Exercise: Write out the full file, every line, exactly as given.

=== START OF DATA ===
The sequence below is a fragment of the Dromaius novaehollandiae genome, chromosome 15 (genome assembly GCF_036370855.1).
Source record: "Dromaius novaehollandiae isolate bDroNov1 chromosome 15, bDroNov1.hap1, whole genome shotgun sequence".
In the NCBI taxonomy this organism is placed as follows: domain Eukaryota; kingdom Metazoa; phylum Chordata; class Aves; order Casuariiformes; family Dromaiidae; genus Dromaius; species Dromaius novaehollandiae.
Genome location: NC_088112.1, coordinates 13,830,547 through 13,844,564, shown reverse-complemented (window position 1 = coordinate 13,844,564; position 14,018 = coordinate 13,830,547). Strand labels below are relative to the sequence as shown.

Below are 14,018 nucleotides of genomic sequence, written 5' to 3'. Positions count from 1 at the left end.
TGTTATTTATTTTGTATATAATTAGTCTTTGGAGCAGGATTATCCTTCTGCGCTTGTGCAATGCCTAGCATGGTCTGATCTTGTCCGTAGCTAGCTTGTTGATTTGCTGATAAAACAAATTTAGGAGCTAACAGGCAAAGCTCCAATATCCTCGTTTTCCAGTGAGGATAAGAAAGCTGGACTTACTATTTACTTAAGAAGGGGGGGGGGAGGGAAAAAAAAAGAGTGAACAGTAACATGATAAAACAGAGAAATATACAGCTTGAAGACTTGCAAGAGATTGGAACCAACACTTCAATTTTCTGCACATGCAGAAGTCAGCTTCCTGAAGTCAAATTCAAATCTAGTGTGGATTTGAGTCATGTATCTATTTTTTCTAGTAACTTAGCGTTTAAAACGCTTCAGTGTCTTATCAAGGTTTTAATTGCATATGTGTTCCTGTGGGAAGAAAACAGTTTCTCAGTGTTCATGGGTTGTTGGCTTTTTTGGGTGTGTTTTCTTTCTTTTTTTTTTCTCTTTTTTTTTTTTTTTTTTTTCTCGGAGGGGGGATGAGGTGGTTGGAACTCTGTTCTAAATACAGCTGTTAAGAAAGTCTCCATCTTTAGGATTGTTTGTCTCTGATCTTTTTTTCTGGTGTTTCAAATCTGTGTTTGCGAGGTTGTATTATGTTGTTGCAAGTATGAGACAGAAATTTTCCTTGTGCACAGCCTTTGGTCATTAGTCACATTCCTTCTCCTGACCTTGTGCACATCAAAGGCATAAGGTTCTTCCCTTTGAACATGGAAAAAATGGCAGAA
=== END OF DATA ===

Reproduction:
The sequence below is a fragment of the Dromaius novaehollandiae genome, chromosome 15 (genome assembly GCF_036370855.1).
Source record: "Dromaius novaehollandiae isolate bDroNov1 chromosome 15, bDroNov1.hap1, whole genome shotgun sequence".
In the NCBI taxonomy this organism is placed as follows: domain Eukaryota; kingdom Metazoa; phylum Chordata; class Aves; order Casuariiformes; family Dromaiidae; genus Dromaius; species Dromaius novaehollandiae.
Genome location: NC_088112.1, coordinates 13,830,547 through 13,844,564, shown reverse-complemented (window position 1 = coordinate 13,844,564; position 14,018 = coordinate 13,830,547). Strand labels below are relative to the sequence as shown.

Below are 14,018 nucleotides of genomic sequence, written 5' to 3'. Positions count from 1 at the left end.
TGTTATTTATTTTGTATATAATTAGTCTTTGGAGCAGGATTATCCTTCTGCGCTTGTGCAATGCCTAGCATGGTCTGATCTTGTCCGTAGCTAGCTTGTTGATTTGCTGATAAAACAAATTTAGGAGCTAACAGGCAAAGCTCCAATATCCTCGTTTTCCAGTGAGGATAAGAAAGCTGGACTTACTATTTACTTAAGAAGGGGGGGGGGAGGGAAAAAAAAAGAGTGAACAGTAACATGATAAAACAGAGAAATATACAGCTTGAAGACTTGCAAGAGATTGGAACCAACACTTCAATTTTCTGCACATGCAGAAGTCAGCTTCCTGAAGTCAAATTCAAATCTAGTGTGGATTTGAGTCATGTATCTATTTTTTCTAGTAACTTAGCGTTTAAAACGCTTCAGTGTCTTATCAAGGTTTTAATTGCATATGTGTTCCTGTGGGAAGAAAACAGTTTCTCAGTGTTCATGGGTTGTTGGCTTTTTTGGGTGTGTTTTCTTTCTTTTTTTTTTCTCTTTTTTTTTTTTTTTTTTTTCTCGGAGGGGGGATGAGGTGGTTGGAACTCTGTTCTAAATACAGCTGTTAAGAAAGTCTCCATCTTTAGGATTGTTTGTCTCTGATCTTTTTTTCTGGTGTTTCAAATCTGTGTTTGCGAGGTTGTATTATGTTGTTGCAAGTATGAGACAGAAATTTTCCTTGTGCACAGCCTTTGGTCATTAGTCACATTCCTTCTCCTGACCTTGTGCACATCAAAGGCATAAGGTTCTTCCCTTTGAACATGGAAAAAATGGCAGAA